Heaps of praise from elite critics and, as recently reported, $1 million for the movie rights. A cynic might detect a kind of street-cred hoarding by the soft, chai-drinking panjandrums of American culture.

This seems more likely, although not a sure thing, when one considers how Cherry was birthed. In the book’s acknowledgements, Walker reveals that Knopf editor Tim O’Connell had a heavy hand in Cherry’s production. After going through several drafts with different editors at Tyrant publishers—editors who sent Walker other books to read to use as models for his style—Cherry landed on O’Connell’s desk. According to Walker, O’Connell dug in. Here’s Walker in the acknowledgements: ”And I was looking at Tim’s changes. And there were some big edits. And there were some big changes. And I was like Tim, what about these changes? He said, these changes are good. I said yeah, well… And it was kind of a thing.” As originally written, Walker’s main character was much less “nice.” Goaded by O’Connell and a third editor, Walker caved in.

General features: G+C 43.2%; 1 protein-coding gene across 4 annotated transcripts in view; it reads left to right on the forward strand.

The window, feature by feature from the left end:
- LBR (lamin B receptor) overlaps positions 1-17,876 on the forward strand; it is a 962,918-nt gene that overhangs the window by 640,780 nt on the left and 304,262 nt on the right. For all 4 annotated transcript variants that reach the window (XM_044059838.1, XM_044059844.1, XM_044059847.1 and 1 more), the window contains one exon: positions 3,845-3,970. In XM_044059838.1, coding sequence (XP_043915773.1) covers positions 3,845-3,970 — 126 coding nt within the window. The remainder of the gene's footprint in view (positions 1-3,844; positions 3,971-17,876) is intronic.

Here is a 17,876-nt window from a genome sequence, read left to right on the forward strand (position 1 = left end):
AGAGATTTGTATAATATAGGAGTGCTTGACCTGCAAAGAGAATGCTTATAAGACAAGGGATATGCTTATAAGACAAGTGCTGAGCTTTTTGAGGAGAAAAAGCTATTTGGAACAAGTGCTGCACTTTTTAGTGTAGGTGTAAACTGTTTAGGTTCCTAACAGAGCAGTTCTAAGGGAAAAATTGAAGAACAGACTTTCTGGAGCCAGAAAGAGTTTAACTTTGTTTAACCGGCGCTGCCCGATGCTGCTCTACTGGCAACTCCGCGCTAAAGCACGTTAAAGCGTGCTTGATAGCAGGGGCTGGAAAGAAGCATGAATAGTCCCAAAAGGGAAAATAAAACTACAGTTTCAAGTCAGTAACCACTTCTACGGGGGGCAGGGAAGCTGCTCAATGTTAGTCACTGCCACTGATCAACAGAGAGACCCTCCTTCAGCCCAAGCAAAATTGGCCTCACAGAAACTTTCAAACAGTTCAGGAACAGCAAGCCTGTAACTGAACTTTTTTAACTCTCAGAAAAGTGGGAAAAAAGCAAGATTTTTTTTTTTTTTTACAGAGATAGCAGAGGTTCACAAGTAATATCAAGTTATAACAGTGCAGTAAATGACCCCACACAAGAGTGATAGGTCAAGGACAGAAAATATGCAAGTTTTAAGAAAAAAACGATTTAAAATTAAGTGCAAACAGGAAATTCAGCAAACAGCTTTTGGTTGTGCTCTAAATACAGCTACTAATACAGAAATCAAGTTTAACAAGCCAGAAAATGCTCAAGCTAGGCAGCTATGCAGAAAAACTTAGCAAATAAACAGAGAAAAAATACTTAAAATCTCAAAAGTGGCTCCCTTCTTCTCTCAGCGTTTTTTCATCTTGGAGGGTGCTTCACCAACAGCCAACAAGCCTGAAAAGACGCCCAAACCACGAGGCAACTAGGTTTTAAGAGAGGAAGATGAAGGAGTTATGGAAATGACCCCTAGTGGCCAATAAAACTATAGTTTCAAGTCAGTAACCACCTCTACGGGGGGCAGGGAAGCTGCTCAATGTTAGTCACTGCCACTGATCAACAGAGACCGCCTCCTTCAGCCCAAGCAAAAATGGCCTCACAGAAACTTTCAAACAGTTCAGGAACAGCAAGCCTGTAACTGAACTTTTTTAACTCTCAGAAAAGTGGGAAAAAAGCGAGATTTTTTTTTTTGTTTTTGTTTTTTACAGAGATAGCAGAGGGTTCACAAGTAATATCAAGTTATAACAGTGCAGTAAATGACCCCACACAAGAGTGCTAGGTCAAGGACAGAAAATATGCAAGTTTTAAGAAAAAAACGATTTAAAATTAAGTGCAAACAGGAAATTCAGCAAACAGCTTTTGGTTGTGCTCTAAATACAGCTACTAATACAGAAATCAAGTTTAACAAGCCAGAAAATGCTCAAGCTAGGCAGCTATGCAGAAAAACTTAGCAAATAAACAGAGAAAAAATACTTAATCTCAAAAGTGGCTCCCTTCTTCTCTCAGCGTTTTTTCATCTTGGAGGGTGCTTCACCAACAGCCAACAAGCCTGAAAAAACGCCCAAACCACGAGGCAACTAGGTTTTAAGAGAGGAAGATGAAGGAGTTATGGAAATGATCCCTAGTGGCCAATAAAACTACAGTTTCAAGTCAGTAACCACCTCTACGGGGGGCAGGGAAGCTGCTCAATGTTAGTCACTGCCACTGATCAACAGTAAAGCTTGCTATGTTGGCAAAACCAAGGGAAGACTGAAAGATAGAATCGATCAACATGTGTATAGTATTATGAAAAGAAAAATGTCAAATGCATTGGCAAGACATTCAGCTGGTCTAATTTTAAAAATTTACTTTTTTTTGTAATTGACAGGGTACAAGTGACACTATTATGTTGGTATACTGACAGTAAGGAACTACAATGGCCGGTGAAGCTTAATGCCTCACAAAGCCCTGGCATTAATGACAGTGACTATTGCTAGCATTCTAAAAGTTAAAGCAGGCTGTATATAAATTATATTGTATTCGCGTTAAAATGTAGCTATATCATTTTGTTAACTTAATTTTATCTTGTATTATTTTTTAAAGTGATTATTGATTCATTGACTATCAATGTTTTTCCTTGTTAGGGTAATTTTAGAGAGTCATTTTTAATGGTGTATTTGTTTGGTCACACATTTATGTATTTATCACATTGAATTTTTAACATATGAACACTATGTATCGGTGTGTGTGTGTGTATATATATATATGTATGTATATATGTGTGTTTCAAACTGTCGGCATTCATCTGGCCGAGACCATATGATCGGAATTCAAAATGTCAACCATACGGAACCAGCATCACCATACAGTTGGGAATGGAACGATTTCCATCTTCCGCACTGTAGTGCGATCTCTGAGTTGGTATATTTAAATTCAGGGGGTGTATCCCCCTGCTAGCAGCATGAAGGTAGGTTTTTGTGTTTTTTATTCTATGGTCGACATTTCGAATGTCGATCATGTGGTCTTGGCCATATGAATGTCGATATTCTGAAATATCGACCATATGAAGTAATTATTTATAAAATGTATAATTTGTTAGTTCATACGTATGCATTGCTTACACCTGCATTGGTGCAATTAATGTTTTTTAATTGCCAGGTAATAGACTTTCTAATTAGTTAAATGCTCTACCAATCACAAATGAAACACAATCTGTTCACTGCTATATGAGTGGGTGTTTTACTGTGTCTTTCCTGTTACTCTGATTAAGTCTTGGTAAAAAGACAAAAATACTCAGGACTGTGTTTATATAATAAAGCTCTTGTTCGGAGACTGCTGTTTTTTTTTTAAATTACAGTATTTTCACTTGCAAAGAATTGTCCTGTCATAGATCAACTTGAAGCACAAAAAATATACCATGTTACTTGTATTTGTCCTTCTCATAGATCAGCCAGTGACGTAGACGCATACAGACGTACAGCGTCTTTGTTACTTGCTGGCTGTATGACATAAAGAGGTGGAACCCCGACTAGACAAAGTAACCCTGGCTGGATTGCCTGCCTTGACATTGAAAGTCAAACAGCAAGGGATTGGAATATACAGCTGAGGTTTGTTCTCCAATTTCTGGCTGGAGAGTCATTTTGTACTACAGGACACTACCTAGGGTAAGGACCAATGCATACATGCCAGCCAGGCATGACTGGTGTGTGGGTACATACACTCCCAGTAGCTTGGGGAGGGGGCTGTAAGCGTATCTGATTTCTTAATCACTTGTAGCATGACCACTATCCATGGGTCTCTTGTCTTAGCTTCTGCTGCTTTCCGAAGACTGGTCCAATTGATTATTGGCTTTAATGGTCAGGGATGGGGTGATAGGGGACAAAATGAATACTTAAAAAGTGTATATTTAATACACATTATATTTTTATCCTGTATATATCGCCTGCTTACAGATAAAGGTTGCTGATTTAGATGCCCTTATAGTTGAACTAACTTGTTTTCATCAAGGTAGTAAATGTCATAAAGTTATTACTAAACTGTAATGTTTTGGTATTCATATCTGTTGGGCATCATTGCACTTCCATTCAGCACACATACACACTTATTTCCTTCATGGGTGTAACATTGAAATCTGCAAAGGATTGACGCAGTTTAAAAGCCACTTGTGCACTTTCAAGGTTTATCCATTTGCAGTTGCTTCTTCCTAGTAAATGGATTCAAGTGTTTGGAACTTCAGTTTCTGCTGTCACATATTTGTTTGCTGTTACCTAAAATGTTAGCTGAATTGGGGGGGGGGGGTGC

I’m not suggesting that Walker is the same category as Raymond Carver, whose stories were notoriously rewritten—and possibly even flat-out written—by editor Gordon Lish. Still, there is an ultra-cleanliness to Cherry’s dirt. The rhyme of the sentences hum with a cold, bloodless velocity that seems more the work of multiple revisions done at a writer’s workshop than something produced with the sweat of a flawed human being. The individual voice is so sanded with a studied bad-assery that the blood is missing.

One of the things I like the most about some of my favorite novels are the parts where the author has put his thumbprint, an aside or a digression that reveals the idiosyncratic creator. Cherry’s hard-boiled style is reminiscent of the great crime novelist Jim Thompson. In Thompson’s Savage Night there’s a section where the killer gets a job in a baker, part of his plan to pose as a student and stay undercover. Thomson ladles on the details about measuring flower, working the dough—and getting locked into a freezer. It’s a funny and bizarre digression, but I understood it better years later when I read a biography of Thomson and discovered he’d worked in a bakery when he was young.